That’s a wrap for this post! I’d like to send a welcome to my new followers in social media and thank everyone who follows me! I’m glad you’re along for the fun! Also, a heartfelt ‘thank you’ for my long-time followers. I appreciate all of you. If you’re on Twitter, Instagram, Tumblr, or Facebook, you’ll find links to my accounts on those social media outlets below.

Until next time…stay safe and keep and eye on the weather.

Cheers!

Tornado Quest on Twitter: https://twitter.com/tornadoquest

Tornado Quest on Instagram: https://instagram.com/tornadoquest

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Media inquiries: tornadoquest@protonmail.ch

Copyright © 1998 – 2018 Tornado Quest, LLC

 

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Tornado Quest Science Links Week In Review For June 5 – 12, 2017

Greetings to one and all! For those of us in North American, summer is in full swing with sizzling temperatures expected for the next several days. Summer heat is a highly underrated weather hazard and I’ve got some outstanding information from the National Weather Service in this week’s post. As for severe weather, it’s going to be a very quiet period for much of the Great Plains the next few days. Overall, May 2017 was quieter than usual across the contiguous USA with the number of tornadoes, high wind, and hail reports being below normal. And, of course, the big news of the past few days has been the USA’s decision to discontinue commitment to the Paris Climate Agreement. Fortunately, at the state and local level, there’s a groundswell gathering momentum that will hold to the commitment and do the right thing. There’s plenty to go over, so let’s begin.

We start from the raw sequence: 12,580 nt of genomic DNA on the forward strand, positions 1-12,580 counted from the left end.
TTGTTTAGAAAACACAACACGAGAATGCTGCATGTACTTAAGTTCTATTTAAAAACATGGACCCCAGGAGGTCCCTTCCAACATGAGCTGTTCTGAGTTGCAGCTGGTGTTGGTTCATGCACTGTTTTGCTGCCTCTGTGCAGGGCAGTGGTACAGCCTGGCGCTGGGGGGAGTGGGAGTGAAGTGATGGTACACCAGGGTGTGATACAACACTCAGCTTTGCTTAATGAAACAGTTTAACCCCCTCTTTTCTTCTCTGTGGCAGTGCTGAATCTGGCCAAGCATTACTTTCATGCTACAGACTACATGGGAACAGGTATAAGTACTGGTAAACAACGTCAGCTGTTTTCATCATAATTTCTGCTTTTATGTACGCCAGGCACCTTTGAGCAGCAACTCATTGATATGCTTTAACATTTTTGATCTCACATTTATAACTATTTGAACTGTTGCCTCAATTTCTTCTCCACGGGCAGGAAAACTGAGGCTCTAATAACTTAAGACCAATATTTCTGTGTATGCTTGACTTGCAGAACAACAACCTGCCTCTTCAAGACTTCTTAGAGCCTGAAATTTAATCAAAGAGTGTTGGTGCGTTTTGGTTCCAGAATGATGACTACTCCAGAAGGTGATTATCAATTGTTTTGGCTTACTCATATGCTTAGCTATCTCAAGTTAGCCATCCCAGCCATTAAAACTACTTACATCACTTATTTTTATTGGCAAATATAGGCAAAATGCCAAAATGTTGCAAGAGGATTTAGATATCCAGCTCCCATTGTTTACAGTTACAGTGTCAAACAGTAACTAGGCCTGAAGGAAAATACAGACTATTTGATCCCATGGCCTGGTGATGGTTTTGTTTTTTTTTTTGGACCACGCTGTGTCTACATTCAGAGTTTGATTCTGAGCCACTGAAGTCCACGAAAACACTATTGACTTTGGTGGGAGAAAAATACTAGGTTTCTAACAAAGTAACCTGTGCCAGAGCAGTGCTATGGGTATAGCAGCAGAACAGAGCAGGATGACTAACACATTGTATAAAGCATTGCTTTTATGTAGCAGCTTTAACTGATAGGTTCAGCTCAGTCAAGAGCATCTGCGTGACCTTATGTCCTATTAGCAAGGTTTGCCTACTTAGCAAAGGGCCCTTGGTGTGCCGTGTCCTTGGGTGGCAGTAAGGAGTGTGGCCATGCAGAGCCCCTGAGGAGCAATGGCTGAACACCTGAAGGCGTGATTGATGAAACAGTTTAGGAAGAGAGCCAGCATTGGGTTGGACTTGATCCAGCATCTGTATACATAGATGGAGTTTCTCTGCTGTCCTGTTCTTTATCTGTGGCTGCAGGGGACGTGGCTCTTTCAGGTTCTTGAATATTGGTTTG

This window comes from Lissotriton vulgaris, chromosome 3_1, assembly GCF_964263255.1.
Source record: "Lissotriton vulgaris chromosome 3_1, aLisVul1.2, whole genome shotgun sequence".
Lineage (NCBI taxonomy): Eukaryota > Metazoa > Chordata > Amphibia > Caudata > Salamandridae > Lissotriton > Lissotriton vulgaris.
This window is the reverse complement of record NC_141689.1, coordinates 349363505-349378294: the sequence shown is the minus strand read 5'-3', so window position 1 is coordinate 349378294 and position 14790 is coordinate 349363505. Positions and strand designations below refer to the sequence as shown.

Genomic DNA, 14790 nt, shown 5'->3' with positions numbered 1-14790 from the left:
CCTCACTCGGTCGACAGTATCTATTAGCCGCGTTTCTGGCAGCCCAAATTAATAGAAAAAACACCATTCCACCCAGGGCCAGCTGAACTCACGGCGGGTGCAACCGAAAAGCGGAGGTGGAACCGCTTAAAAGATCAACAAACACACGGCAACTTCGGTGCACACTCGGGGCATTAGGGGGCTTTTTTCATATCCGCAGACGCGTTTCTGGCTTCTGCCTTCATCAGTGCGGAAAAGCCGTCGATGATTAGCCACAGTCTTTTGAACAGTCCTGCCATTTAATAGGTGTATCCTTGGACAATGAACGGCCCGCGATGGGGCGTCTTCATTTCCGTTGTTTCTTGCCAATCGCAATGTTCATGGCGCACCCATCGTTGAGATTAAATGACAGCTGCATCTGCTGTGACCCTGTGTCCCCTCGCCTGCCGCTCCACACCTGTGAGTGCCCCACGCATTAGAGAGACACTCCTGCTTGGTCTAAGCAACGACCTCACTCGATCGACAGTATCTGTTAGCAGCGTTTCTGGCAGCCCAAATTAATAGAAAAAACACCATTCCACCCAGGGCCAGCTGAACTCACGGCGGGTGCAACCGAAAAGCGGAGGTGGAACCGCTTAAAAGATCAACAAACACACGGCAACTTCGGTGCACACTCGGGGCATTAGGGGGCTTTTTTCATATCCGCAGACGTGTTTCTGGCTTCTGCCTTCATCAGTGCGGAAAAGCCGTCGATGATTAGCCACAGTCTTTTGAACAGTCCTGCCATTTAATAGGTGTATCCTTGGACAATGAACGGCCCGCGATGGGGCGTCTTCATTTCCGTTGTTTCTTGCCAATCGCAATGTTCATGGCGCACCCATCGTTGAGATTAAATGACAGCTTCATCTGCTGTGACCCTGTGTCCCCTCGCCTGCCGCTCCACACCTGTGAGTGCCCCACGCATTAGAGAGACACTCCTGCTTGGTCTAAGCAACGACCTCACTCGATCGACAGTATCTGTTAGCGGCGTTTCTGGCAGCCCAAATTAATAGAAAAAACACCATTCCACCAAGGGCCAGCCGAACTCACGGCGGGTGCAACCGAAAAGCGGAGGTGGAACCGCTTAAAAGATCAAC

For your consideration, here are this week’s links…

CITIZEN SCIENCE

If you’re looking for a way to help out weather research with crowdsourcing citizen science, the mPING project is for you. The free app is easy to use and you can send reports year round for a variety of weather conditions.